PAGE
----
Believe it or not, one of the most frequently asked questions about chicken anatomy is; “do chickens have knees?”
It’s not that strange of a question. If you watch a chicken walking, they don’t walk as we do. As we put each foot forward, we clearly bend at the knee to bring the other leg forward.
If you watch a chicken, each foot moves forward and the joint that is around halfway up their leg - as far as we can see - actually bends backward.
This is why some people think chickens do not have knees, or actually think that their knees bend backward.
However, this is not actually the case.
Chickens do have knees. The joint you see pointing backward is their ankle. A chicken’s knee is higher up on their leg tucked into their bodies under their feathers. It’s not visible while they’re walking.
Where Are Chickens’ Knees?
I’m into raising and keeping backyard chickens more than I am eating them. If you want to clearly see a chicken’s knee, however, it’s a lot easier to do so by picking up a chicken leg at the supermarket.
If you can see a whole leg, you’ll notice that there is a joint connecting the drumstick to the bottom part of their leg and foot.
This is where the knee is.
In some parts of the world, the knee is actually a delicacy. In this article, Chinese chicken knees are described as being like popcorn chicken. There’s almost no meat though, their knees are cartilage.
If you have chickens, you can get a hold of them and feel for their knees. They’re definitely there!
What confuses most people is that their legs bend backward as they walk. This is because that first joint you see on a chicken’s leg is their ankle.
This isn’t that unusual in the animal kingdom. If you look at a cat’s back legs, it’s the same thing. Cats walk on their tiptoes, their ankle is the first joint that points backward, and their knees are right up in line with their stomachs.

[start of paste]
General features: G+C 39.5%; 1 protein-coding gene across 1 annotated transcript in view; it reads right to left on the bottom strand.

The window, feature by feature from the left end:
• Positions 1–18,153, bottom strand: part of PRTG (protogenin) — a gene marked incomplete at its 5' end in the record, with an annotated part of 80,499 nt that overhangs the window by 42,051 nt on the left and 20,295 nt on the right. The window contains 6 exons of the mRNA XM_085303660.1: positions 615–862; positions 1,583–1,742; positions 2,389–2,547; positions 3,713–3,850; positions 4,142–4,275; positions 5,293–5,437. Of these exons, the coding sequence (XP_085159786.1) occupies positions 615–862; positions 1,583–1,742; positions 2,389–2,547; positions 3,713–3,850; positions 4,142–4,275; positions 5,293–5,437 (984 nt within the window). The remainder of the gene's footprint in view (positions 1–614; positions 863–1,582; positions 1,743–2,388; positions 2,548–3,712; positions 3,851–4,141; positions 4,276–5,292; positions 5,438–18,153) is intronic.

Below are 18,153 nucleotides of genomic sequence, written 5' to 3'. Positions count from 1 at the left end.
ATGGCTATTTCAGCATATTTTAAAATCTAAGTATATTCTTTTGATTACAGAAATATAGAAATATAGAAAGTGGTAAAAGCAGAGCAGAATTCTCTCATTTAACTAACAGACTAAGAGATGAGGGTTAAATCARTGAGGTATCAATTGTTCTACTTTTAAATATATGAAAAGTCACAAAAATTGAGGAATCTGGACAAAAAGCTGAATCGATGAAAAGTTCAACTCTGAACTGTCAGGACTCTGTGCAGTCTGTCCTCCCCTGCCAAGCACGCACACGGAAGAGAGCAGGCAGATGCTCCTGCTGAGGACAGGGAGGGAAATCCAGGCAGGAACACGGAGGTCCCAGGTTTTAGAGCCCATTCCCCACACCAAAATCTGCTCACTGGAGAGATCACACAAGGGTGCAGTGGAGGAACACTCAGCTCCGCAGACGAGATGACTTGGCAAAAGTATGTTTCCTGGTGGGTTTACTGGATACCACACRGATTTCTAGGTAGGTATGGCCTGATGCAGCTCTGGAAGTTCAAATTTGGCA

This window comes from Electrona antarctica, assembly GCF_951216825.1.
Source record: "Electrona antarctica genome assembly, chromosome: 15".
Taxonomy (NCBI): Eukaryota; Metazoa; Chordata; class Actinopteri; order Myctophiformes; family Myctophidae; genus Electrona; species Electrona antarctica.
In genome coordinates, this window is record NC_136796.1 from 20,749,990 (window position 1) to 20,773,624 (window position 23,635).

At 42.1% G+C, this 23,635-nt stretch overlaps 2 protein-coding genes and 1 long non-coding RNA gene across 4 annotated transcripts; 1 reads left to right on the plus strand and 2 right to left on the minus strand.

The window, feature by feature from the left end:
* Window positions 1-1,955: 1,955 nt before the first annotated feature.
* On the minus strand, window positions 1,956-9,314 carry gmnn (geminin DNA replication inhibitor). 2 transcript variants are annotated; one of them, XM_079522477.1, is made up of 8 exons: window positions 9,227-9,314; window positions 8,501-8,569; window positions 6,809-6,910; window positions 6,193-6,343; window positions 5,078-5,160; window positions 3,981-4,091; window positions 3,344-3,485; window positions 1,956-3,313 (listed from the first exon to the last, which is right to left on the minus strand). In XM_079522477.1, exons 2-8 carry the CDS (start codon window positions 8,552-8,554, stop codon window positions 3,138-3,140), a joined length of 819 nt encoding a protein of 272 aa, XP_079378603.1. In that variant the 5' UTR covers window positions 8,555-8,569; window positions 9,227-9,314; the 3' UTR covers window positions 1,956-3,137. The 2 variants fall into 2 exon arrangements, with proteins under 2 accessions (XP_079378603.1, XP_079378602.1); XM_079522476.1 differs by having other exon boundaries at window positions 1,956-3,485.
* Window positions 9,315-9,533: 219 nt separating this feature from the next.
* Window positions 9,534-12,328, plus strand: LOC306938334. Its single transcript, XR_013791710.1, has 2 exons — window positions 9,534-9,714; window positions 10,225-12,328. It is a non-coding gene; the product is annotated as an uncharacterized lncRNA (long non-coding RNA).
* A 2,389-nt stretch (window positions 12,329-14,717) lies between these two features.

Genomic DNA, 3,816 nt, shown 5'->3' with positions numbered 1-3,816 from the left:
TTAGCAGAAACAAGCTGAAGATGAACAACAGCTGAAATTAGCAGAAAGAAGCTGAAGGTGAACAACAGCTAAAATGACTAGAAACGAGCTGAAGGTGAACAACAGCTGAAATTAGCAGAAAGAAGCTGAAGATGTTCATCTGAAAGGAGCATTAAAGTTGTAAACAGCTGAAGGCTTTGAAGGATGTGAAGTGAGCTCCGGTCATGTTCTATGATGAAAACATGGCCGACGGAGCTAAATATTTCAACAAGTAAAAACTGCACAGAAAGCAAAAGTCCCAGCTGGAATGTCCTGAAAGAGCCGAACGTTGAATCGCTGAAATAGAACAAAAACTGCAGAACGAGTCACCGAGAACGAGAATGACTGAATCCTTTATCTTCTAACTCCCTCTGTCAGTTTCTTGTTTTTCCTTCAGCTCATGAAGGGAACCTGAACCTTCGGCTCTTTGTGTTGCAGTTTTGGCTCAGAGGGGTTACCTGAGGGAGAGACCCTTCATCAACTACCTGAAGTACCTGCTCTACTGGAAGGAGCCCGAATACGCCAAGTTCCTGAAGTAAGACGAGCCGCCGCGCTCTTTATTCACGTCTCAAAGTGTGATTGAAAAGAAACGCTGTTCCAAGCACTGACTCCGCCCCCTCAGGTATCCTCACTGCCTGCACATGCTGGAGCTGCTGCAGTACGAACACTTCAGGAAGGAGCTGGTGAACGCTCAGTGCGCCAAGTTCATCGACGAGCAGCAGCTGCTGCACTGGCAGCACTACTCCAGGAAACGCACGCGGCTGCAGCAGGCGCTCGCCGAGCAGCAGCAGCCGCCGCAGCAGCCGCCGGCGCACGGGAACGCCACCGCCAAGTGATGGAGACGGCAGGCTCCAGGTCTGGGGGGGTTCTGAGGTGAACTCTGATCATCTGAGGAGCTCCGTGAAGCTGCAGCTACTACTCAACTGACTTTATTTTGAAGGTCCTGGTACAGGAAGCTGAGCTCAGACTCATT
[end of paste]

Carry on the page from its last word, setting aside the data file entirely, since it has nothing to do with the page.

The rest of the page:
If this doesn’t make sense, look at the image below. I’ve marked roughly where the ankles and knees are. As you can see (or not see) the knees are tucked up out of sight:
Related - Do chickens have ankles?
Do Chickens or Birds Have Kneecaps?
Generally speaking, birds do not have kneecaps, no. This also includes chickens.
Obviously, we have kneecaps. Our kneecaps, known as the patella, is a small bone that helps to protect our knee joint.
It performs an important function but is not essential for us to walk. This is why a lot of animals, such as birds, do not have kneecaps and neither do they need them.
There is one bird that is very different from most others though, and that is the ostrich. Ostriches are the only animals in the world to have not one, but two kneecaps!
Do Chickens Have Ankles?
Chickens do have ankles, yes. If you look at any of the images of chickens on this page, that first joint you can see halfway up their leg - that’s their ankle.
In the poultry world, the ankle is often referred to as the “hock” or “hock joint”.
The reason birds’ legs are designed so differently from ours is that their needs are so different.
Our legs are designed to enable us to walk or run long distances at a fair pace. Birds need to be light on the ground, able to take off and fly (not so much chickens), scratch around in the dirt, and kill small prey.
Their toes are also positioned with three at the front, and one at the back. This helps them form a tight grip when on their perch.
For doing these things and “being” chickens, their legs are perfectly designed!
Chickens - and all birds - legs' are designed very differently from ours. They still have toes, ankles, and knees (not fingers!) though, their anatomy is not that different.
Just take a close look next time you see a chicken walking, or if you’re eating a leg! You’ll see exactly what I mean.